This whole stock market investing really tests your patience and your greed tolerance.  Take for example in this case study where the stock broke in mid 2016 after a long sideways grind between 2015 and 2016.  Right off the bat, the stock zipped from 56 to about 63 within a few days.  But then … get’s stuck in another sideways grind between August and November.  Followed by another crazy burst all the way to 75.  That’s a major move!tster

Now if you’re like me and you do this on the side, you may only have time to watch a handful of positions – getting out of a position to find another place to park the money may be difficult.  So maybe instead of taking profits, you may be willing to stick in this trade to see how far this stock could go. Because at the end of the day you’re not doing all of this just to make a couple hundred bucks. You’re doing this with the idea that you’re making some sizeable side income.

But how would you know to stay in a trade, or exit?  If you did your homework right and you know how to maintain a portfolio, then you can afford to take certain risks.  Say for example, if you can move your stop above the price you bought the stock, then essentially this position becomes a riskless position.  So you can take the chance of sticking in this move, because all your risking is the profits.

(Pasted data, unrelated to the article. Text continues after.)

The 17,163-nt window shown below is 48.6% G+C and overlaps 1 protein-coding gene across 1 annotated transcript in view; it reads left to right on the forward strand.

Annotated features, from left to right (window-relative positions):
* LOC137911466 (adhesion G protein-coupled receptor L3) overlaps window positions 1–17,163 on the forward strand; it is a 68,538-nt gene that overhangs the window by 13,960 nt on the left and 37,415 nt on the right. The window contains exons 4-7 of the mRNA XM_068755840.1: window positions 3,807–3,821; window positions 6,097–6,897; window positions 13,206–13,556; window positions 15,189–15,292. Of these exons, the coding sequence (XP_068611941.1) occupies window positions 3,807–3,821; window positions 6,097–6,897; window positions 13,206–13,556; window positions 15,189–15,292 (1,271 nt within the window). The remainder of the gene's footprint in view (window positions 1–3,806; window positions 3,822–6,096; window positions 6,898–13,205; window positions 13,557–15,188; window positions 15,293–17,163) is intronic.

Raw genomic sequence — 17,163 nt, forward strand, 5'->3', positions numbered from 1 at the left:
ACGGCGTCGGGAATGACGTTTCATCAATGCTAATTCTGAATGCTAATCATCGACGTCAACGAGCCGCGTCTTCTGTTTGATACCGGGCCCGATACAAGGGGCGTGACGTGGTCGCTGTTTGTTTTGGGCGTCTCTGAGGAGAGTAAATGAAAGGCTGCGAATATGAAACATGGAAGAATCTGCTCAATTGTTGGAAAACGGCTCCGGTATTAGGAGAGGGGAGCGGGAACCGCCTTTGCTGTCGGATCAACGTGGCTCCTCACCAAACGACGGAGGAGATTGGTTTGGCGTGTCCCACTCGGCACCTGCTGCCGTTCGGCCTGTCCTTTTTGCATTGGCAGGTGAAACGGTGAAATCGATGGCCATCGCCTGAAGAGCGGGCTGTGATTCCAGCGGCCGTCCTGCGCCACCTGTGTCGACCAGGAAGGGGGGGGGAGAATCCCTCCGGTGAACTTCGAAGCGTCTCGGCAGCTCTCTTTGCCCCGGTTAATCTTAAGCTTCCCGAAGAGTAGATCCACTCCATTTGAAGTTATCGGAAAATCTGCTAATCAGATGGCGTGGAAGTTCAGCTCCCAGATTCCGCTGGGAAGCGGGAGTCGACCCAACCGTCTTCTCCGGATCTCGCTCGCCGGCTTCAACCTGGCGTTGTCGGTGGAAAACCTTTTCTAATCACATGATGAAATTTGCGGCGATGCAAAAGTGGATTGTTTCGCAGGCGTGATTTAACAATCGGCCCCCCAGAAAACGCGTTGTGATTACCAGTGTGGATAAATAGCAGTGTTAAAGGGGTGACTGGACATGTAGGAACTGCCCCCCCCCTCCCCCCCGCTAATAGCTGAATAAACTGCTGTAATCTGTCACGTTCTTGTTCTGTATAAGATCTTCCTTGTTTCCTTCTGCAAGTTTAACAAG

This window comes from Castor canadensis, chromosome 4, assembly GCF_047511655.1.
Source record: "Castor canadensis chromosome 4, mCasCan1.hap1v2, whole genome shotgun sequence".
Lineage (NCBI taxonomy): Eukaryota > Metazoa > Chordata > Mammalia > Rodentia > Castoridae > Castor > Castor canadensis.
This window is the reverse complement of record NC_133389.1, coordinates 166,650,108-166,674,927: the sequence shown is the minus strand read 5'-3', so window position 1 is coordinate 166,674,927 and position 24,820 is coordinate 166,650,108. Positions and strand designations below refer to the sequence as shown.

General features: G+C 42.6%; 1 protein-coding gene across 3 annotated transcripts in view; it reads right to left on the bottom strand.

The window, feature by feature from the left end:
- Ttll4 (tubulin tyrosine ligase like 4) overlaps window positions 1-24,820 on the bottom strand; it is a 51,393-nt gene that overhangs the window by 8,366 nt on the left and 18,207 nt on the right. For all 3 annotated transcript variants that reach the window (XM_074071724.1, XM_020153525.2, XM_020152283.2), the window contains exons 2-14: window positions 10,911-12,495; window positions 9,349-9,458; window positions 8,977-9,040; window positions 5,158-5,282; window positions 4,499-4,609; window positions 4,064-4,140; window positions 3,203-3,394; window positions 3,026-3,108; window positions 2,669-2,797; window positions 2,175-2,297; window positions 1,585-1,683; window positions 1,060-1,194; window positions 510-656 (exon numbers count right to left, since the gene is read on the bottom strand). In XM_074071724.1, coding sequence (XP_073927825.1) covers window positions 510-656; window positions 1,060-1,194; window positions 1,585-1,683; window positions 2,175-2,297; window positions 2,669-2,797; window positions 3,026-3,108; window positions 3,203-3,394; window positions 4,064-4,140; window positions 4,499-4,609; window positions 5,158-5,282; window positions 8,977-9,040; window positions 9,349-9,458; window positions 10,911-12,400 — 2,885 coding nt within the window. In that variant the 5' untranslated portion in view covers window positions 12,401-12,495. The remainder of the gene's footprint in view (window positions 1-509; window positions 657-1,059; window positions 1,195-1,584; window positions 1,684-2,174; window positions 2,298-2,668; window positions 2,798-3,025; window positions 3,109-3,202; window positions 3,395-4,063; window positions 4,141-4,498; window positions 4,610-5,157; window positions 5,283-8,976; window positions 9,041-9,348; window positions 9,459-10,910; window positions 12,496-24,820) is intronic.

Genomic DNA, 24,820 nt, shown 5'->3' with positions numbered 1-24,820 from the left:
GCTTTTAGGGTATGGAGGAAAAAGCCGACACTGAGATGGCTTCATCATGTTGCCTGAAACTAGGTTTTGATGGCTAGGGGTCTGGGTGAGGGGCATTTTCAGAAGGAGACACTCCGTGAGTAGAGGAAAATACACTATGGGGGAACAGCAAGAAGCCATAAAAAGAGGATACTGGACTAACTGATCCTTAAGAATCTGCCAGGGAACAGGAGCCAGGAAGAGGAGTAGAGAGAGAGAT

Because what’s worse than losing your profits is also losing some of your initial capital and if you don’t have any risk on this trade then why not, just see how it goes. The worse that can happen is that you can lose some of your profits.

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